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Discussion Starter #15
jbparrothd21 said:
I also had a few FTF's in the first trip to the range so I did a wetsand with a piece of 800 grit sandpaper by hand on the ramp. I got it to a mirror shine, careful not to change the shape, and it has been flawless for the next 500+ rounds. My barrel looks very similiar to yours in the picture, I can see where the wheel touched the end of the barrel there around the chamber. I will try to get to a digital camera to show you what mine looks like.



Please dont take this as professional advice...just because my member status doesnt say newb, dont let that fool you. But from looks alone, it seems to be ok in my opinion.


Believe it or not, that mark around the chamber was there from the factory. I also tested the wheel and there is no way that it could have stripped the black finish like that, its too soft
 

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johndoe1027 said:
yeah and a wise man once said, "never get within 10 feet of a firearm with a dremel."


I am one who believes the M&P's barrel should not "ever" need help from the owner with a dremel. Theses barrels are manufactured with the state of the art computer/CNC equipment. They don't need help or final finishing touches with a dremel. That is why, in most cases you will void the warranty on your gun or even an expensive aftermarket barrel if you take a dremel to it. If I had a problem with the barrel, I would call the customer service number at Smith and send the gun back. I would let Smith's experts look at it. It has a lifetime warranty. Why blow the warranty by having a mad minute party with a dremel. With today's manufacturing equipment, and using correctly manufactured ammo, your gun should shoot the first 1000++ rounds without a problem right out the box. These are just my thoughts on the subject, or course it is your gun.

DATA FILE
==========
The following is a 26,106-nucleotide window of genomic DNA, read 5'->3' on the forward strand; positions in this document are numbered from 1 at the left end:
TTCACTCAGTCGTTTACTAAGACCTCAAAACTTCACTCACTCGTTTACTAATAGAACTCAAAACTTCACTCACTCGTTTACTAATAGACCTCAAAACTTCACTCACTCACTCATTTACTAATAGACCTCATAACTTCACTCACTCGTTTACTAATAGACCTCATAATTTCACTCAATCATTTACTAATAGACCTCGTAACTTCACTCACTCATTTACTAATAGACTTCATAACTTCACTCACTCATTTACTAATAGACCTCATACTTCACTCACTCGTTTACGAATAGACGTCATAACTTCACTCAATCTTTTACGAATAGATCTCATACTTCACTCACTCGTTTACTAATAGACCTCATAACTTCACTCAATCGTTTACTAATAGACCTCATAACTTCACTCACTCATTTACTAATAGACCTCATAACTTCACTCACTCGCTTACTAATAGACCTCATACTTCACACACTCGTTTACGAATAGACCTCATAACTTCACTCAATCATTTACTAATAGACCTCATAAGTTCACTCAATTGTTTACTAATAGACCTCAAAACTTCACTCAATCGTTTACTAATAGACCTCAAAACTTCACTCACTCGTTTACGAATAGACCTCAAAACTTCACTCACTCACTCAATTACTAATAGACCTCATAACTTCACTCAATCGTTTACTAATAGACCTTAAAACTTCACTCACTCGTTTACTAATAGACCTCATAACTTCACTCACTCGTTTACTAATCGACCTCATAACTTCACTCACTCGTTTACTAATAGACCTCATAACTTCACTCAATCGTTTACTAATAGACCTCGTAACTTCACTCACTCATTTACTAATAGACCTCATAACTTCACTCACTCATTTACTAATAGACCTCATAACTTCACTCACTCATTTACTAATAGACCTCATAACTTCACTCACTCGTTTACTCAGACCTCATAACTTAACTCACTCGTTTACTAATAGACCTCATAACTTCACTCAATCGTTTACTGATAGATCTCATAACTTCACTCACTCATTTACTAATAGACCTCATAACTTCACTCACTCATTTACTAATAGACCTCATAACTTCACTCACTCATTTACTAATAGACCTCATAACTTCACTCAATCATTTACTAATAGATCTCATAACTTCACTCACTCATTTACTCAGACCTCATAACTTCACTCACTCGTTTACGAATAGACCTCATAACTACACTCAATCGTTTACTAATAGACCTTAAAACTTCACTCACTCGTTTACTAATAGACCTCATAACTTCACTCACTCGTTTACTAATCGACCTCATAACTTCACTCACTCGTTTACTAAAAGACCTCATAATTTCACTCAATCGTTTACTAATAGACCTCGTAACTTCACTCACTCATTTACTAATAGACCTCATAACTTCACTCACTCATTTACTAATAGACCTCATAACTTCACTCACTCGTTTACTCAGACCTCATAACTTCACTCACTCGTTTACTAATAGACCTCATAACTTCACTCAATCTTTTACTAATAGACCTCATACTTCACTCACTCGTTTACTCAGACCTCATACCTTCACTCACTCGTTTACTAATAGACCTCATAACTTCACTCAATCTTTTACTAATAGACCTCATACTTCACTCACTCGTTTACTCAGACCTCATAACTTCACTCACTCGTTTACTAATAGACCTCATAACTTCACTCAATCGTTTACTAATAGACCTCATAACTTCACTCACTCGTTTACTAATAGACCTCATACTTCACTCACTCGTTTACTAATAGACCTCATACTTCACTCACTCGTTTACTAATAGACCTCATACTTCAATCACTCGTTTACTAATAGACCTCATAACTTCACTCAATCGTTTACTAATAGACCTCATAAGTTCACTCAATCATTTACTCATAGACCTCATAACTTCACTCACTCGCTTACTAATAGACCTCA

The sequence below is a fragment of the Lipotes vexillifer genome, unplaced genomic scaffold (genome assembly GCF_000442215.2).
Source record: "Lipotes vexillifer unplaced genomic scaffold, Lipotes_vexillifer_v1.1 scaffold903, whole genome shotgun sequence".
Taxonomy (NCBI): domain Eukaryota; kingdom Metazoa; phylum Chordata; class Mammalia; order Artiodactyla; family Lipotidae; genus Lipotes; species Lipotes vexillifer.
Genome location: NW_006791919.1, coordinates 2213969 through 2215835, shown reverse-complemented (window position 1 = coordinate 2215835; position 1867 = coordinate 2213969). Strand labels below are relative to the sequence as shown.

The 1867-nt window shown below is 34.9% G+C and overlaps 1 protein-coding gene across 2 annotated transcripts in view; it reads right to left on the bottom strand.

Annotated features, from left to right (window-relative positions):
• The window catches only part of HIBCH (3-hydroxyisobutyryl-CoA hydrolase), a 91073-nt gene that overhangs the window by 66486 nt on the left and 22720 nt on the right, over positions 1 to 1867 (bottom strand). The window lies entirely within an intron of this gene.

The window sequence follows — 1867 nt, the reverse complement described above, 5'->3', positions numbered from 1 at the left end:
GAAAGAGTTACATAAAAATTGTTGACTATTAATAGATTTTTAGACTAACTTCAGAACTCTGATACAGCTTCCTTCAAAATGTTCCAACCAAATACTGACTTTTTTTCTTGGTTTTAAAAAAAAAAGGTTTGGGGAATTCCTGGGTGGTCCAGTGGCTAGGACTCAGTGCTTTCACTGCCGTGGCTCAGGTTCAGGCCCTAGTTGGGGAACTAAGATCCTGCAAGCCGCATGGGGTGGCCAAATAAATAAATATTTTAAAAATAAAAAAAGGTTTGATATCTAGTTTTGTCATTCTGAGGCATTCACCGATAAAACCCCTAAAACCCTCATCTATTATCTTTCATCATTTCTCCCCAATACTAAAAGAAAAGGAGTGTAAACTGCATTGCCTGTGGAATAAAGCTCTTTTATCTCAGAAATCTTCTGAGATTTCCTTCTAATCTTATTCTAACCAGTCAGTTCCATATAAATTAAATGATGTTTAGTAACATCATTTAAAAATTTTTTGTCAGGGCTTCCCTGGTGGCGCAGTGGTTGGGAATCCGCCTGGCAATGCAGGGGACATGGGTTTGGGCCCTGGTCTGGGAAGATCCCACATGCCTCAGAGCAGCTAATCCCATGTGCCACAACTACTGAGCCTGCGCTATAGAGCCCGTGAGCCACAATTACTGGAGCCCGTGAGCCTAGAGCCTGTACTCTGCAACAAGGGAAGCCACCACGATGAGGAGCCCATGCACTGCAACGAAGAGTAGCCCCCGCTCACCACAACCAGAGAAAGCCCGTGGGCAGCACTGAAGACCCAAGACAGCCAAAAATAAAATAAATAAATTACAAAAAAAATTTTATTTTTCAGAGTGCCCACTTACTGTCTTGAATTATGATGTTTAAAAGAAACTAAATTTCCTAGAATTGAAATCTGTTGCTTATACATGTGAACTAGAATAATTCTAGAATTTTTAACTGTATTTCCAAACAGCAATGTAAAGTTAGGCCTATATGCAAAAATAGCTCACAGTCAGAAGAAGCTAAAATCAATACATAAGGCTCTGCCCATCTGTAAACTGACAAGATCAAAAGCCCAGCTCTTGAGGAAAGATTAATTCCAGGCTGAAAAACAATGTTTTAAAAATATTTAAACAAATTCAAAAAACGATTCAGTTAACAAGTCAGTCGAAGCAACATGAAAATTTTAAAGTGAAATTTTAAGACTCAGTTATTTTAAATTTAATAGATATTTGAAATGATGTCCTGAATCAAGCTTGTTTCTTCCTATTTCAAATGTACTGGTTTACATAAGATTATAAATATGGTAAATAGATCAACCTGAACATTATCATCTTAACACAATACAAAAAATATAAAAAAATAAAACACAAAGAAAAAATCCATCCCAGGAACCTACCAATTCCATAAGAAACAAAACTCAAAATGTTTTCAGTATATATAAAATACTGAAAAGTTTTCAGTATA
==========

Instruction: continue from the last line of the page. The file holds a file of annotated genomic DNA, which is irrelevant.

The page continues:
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I've been polishing the ramps on all of my Glocks and 1911s for years with a felt wheel (the shorter stubby one) and rouge with no ill effects. Same goes for my newly-acquired MP9. It doesn't change the shape of the ramp/chamber. It simply polishes it to a mirror shine. This is one of those things you can do that, while it may not necessarily need it, it's not gonna hurt anything (assuming you to go crazy with the dremel and start gouging the ramp or chamber).
 

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I've been polishing ramps for decades.

I used a "bullet" shaped felt pad with some Simichrome polish on my M&P9.

It made it mirror bright and shiny and smooth as a baby's bottom. Then put 300 rounds through it without a problem.



Of course I had around 300 trouble free rounds through the gun to begin with.
 

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All your doing by polishing is barely taking the blue off!



No big deal. I find it hard to believe you can screw it up with a felt pad (hell, I have dremel GRINDED inside a chamber before lol, still works)